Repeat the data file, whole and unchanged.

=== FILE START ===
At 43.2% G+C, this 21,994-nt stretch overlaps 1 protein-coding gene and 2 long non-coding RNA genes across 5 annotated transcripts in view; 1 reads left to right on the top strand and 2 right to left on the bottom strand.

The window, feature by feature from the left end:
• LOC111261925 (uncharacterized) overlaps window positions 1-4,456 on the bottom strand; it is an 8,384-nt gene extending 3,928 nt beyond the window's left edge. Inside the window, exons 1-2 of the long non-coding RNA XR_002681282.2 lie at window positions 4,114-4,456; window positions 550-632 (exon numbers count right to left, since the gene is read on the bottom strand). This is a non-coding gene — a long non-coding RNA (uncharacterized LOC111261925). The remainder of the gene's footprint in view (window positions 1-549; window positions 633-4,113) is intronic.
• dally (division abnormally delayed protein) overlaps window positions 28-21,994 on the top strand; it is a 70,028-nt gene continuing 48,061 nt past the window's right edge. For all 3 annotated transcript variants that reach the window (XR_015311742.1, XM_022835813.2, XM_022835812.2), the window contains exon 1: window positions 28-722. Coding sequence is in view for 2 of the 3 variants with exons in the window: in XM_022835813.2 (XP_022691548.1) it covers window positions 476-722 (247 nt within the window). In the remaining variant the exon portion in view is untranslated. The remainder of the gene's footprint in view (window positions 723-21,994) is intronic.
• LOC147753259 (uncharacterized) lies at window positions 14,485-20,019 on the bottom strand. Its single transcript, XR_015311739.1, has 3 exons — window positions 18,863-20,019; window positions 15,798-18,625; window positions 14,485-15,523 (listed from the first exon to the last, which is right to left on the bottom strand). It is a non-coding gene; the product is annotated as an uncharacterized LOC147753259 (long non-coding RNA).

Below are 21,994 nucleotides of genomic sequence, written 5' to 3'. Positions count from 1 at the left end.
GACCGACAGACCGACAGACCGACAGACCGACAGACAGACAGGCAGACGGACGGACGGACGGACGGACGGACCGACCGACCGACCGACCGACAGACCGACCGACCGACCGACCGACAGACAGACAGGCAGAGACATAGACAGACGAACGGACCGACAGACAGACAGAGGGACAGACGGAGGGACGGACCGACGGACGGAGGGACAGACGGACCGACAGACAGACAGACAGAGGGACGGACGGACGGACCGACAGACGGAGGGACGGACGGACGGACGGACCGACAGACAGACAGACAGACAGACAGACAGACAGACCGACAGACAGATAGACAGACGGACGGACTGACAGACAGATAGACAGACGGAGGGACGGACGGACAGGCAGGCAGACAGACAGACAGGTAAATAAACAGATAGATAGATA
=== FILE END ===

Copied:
At 43.2% G+C, this 21,994-nt stretch overlaps 1 protein-coding gene and 2 long non-coding RNA genes across 5 annotated transcripts in view; 1 reads left to right on the top strand and 2 right to left on the bottom strand.

The window, feature by feature from the left end:
• LOC111261925 (uncharacterized) overlaps window positions 1-4,456 on the bottom strand; it is an 8,384-nt gene extending 3,928 nt beyond the window's left edge. Inside the window, exons 1-2 of the long non-coding RNA XR_002681282.2 lie at window positions 4,114-4,456; window positions 550-632 (exon numbers count right to left, since the gene is read on the bottom strand). This is a non-coding gene — a long non-coding RNA (uncharacterized LOC111261925). The remainder of the gene's footprint in view (window positions 1-549; window positions 633-4,113) is intronic.
• dally (division abnormally delayed protein) overlaps window positions 28-21,994 on the top strand; it is a 70,028-nt gene continuing 48,061 nt past the window's right edge. For all 3 annotated transcript variants that reach the window (XR_015311742.1, XM_022835813.2, XM_022835812.2), the window contains exon 1: window positions 28-722. Coding sequence is in view for 2 of the 3 variants with exons in the window: in XM_022835813.2 (XP_022691548.1) it covers window positions 476-722 (247 nt within the window). In the remaining variant the exon portion in view is untranslated. The remainder of the gene's footprint in view (window positions 723-21,994) is intronic.
• LOC147753259 (uncharacterized) lies at window positions 14,485-20,019 on the bottom strand. Its single transcript, XR_015311739.1, has 3 exons — window positions 18,863-20,019; window positions 15,798-18,625; window positions 14,485-15,523 (listed from the first exon to the last, which is right to left on the bottom strand). It is a non-coding gene; the product is annotated as an uncharacterized LOC147753259 (long non-coding RNA).

Below are 21,994 nucleotides of genomic sequence, written 5' to 3'. Positions count from 1 at the left end.
GACCGACAGACCGACAGACCGACAGACCGACAGACAGACAGGCAGACGGACGGACGGACGGACGGACGGACCGACCGACCGACCGACCGACAGACCGACCGACCGACCGACCGACAGACAGACAGGCAGAGACATAGACAGACGAACGGACCGACAGACAGACAGAGGGACAGACGGAGGGACGGACCGACGGACGGAGGGACAGACGGACCGACAGACAGACAGACAGAGGGACGGACGGACGGACCGACAGACGGAGGGACGGACGGACGGACGGACCGACAGACAGACAGACAGACAGACAGACAGACAGACCGACAGACAGATAGACAGACGGACGGACTGACAGACAGATAGACAGACGGAGGGACGGACGGACAGGCAGGCAGACAGACAGACAGGTAAATAAACAGATAGATAGATA